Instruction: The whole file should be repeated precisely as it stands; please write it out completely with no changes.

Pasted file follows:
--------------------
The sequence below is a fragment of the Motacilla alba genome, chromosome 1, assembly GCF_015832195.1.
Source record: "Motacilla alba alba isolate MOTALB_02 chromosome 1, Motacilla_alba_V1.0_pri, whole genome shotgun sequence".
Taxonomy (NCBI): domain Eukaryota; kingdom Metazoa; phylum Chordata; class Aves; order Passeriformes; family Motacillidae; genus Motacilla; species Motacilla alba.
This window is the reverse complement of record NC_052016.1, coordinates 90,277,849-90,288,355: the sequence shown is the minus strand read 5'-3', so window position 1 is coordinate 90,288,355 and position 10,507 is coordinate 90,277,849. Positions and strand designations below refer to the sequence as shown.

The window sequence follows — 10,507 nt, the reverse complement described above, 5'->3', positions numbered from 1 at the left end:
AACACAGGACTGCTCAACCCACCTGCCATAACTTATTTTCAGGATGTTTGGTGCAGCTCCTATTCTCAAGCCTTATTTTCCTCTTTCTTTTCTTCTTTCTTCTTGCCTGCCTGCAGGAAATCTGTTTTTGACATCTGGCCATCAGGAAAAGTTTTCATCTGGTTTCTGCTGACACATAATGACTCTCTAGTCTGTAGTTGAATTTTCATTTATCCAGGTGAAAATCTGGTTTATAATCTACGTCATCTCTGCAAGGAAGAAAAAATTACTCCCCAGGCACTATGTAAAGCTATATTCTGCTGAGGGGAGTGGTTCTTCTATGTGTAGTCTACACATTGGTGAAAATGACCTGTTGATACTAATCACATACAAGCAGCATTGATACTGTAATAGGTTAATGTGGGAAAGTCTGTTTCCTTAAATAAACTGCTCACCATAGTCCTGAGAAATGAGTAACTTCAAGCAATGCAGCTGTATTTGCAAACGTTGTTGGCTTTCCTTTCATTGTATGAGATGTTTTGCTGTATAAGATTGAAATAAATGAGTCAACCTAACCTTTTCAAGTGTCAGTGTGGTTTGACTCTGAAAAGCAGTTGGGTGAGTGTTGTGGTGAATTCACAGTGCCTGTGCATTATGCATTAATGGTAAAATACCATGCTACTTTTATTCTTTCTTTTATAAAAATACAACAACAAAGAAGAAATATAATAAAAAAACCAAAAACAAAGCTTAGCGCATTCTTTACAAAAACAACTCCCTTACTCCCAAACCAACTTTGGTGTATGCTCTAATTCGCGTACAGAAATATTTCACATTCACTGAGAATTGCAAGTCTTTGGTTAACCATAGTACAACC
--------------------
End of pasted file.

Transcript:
The sequence below is a fragment of the Motacilla alba genome, chromosome 1, assembly GCF_015832195.1.
Source record: "Motacilla alba alba isolate MOTALB_02 chromosome 1, Motacilla_alba_V1.0_pri, whole genome shotgun sequence".
Taxonomy (NCBI): domain Eukaryota; kingdom Metazoa; phylum Chordata; class Aves; order Passeriformes; family Motacillidae; genus Motacilla; species Motacilla alba.
This window is the reverse complement of record NC_052016.1, coordinates 90,277,849-90,288,355: the sequence shown is the minus strand read 5'-3', so window position 1 is coordinate 90,288,355 and position 10,507 is coordinate 90,277,849. Positions and strand designations below refer to the sequence as shown.

The window sequence follows — 10,507 nt, the reverse complement described above, 5'->3', positions numbered from 1 at the left end:
AACACAGGACTGCTCAACCCACCTGCCATAACTTATTTTCAGGATGTTTGGTGCAGCTCCTATTCTCAAGCCTTATTTTCCTCTTTCTTTTCTTCTTTCTTCTTGCCTGCCTGCAGGAAATCTGTTTTTGACATCTGGCCATCAGGAAAAGTTTTCATCTGGTTTCTGCTGACACATAATGACTCTCTAGTCTGTAGTTGAATTTTCATTTATCCAGGTGAAAATCTGGTTTATAATCTACGTCATCTCTGCAAGGAAGAAAAAATTACTCCCCAGGCACTATGTAAAGCTATATTCTGCTGAGGGGAGTGGTTCTTCTATGTGTAGTCTACACATTGGTGAAAATGACCTGTTGATACTAATCACATACAAGCAGCATTGATACTGTAATAGGTTAATGTGGGAAAGTCTGTTTCCTTAAATAAACTGCTCACCATAGTCCTGAGAAATGAGTAACTTCAAGCAATGCAGCTGTATTTGCAAACGTTGTTGGCTTTCCTTTCATTGTATGAGATGTTTTGCTGTATAAGATTGAAATAAATGAGTCAACCTAACCTTTTCAAGTGTCAGTGTGGTTTGACTCTGAAAAGCAGTTGGGTGAGTGTTGTGGTGAATTCACAGTGCCTGTGCATTATGCATTAATGGTAAAATACCATGCTACTTTTATTCTTTCTTTTATAAAAATACAACAACAAAGAAGAAATATAATAAAAAAACCAAAAACAAAGCTTAGCGCATTCTTTACAAAAACAACTCCCTTACTCCCAAACCAACTTTGGTGTATGCTCTAATTCGCGTACAGAAATATTTCACATTCACTGAGAATTGCAAGTCTTTGGTTAACCATAGTACAACC